Boston, MA 02109
Durgin-Park is one of those places you have to see when you come to Boston. Its great New England menu is one of the best, and the Boston Baked Beans are the best you’ll ever have. Known for its communal dining and surly waitresses, the place has changed just a bit. The tables have changed and the waitresses are more “sassy” than surly, but this place has been around forever.In 1742 when Peter Faneuil built the marketplace now known as Faneuil Hall, a dining room was created to serve marketers and crewmen of ships that were anchored in Boston.
In the early 1800s, Eldridge Park, John Durgin, and John Chandler bought the restaurant. Mr. Park and Mr. Durgin died a few years later, and Mr. Chandler named it Durgin-Park and continued to run it for 63 years with his son and grandson, Jerry. When Jerry was killed in WWII, the restaurant was sold to James Hallett who printed a poem titled “Just a Boy” on the back on the menus in honor of Jerry and all of the fallen soldiers of WWII. You will still find that poem on the menu today.
Durgin-Park’s communal tables and Yankee menu have changed little since the days when its customers were mostly fishermen and longshoremen. The red-and-white-checked tablecloths and corn bread still delight, as do the famous baked beans.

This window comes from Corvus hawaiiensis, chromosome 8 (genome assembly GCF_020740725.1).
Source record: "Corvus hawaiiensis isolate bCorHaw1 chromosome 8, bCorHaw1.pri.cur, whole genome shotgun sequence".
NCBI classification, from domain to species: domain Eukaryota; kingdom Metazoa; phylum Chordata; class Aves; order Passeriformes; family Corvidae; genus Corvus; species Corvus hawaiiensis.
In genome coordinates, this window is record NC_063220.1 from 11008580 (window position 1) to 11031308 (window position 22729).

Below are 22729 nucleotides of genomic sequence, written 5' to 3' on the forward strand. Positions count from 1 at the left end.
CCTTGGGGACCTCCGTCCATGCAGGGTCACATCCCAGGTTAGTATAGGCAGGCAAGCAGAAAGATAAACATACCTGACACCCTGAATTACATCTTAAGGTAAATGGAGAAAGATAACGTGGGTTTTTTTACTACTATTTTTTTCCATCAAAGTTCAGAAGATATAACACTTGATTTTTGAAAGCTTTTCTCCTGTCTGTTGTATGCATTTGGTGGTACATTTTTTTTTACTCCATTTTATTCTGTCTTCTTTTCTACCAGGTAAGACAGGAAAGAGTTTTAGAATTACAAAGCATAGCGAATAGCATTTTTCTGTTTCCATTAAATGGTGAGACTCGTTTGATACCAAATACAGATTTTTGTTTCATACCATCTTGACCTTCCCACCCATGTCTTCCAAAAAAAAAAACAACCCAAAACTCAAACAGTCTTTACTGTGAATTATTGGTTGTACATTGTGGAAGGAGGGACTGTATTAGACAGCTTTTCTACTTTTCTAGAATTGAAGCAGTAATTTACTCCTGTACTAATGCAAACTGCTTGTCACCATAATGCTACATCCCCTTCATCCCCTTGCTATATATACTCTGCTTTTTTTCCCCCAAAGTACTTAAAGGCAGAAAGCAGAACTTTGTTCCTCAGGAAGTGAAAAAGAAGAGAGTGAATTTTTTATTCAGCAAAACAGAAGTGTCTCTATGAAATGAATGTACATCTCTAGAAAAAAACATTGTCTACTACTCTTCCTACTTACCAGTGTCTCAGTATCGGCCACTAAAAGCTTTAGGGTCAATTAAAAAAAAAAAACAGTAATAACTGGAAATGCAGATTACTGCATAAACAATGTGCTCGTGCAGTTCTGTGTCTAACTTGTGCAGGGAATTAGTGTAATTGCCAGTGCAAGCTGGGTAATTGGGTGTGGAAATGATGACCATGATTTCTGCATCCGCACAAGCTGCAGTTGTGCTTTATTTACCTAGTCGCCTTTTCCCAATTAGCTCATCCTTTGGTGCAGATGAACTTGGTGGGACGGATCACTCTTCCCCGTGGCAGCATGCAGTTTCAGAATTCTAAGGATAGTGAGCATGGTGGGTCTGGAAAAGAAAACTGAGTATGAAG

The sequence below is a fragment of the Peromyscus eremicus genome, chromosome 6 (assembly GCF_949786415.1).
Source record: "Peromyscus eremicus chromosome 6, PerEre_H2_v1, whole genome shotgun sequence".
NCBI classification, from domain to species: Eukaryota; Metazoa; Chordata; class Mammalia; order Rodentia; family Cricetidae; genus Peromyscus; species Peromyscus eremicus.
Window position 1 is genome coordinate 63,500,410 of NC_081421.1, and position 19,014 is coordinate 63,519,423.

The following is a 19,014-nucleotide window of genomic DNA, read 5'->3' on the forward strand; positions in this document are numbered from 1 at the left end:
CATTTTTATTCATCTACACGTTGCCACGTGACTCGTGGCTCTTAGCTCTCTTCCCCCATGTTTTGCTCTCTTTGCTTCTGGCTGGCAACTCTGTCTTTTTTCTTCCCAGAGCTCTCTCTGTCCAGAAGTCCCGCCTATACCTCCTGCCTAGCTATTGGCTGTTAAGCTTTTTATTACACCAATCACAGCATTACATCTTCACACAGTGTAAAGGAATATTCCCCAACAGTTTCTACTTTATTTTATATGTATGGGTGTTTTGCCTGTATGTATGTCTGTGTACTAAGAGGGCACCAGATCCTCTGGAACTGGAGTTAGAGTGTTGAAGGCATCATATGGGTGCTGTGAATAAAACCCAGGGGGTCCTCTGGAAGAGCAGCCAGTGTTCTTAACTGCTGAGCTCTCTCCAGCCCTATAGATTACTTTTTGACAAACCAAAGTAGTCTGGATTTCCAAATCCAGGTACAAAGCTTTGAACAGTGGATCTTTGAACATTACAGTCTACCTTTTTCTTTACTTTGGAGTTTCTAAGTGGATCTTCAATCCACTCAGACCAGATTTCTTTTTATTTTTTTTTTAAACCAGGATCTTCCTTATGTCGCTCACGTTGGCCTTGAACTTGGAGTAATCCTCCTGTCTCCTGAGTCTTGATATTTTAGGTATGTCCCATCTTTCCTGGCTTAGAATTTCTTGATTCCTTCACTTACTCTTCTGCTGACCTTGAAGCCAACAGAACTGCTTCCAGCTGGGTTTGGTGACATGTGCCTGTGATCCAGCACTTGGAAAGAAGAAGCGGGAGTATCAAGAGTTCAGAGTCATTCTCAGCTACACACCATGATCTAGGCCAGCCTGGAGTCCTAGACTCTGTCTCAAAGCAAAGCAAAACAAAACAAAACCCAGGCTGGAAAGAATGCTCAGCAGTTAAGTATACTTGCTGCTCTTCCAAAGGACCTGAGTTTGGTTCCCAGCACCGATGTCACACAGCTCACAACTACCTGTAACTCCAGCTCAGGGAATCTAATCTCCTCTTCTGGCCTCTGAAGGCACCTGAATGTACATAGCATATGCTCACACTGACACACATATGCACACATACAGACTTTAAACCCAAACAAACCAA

Yankee Magazine April 2005
($$) The restaurant was established before I was born and my grandfather did dine here. The red-and-white checked tablecloths and corn bread still delight, as do the famous baked beans. Open for lunch and dinner daily.
Yankee Magazine April 2004
($$) The classic New England menu likely hasn’t changed since your great-great-grandfather ate here, but baked beans, prime rib, and Indian pudding never go out of style. Open for lunch and dinner daily 11:30-10.
Yankee Magazine April 2003
617-227-2038. 340 North Market St., Faneuil Hall Marketplace, Boston. www.durginpark.com.
Yankee Magazine Sept 2001